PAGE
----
It is difficult to determine the name of the Earth’s first ship powered by buoyancy, as the exact origins of buoyancy-powered boats are not well-documented. However, it is likely that some of the earliest boats and rafts ever built by humans were powered by buoyancy, which is the upward force that allows objects to float in a fluid (like water).
One of the earliest known examples of a buoyancy-powered boat is the Egyptian Khufu ship, which was built around 2500 BCE and discovered near the Great Pyramid of Giza in the 1950s. The Khufu ship was made of cedar wood and was likely powered by a combination of wind and oars, as well as by the natural buoyancy of the water it floated on.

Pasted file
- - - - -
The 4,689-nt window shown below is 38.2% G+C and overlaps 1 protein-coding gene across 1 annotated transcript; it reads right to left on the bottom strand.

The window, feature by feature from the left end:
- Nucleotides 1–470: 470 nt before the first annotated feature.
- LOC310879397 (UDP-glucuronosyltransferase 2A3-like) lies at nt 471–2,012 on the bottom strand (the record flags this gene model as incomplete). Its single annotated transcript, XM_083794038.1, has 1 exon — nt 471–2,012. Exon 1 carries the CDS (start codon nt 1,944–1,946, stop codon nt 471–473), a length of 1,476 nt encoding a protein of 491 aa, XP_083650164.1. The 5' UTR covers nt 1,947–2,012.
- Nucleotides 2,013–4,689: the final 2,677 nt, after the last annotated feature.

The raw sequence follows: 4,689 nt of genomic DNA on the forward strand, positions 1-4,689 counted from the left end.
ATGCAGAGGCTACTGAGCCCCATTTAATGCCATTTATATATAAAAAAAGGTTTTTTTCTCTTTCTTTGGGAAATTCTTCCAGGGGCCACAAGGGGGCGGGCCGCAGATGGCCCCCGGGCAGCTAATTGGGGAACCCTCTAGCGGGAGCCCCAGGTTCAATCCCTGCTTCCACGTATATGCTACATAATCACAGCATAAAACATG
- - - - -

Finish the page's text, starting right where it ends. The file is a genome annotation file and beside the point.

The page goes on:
Other early examples of buoyancy-powered boats include the reed boats used by ancient civilizations in Egypt, Mesopotamia, and South America, which were made by weaving together bundles of reeds or grasses into a watertight structure.
Overall, while we may not know the exact name of the Earth’s first buoyancy-powered ship, we can see that buoyancy has been used as a fundamental principle for boat design and propulsion for thousands of years.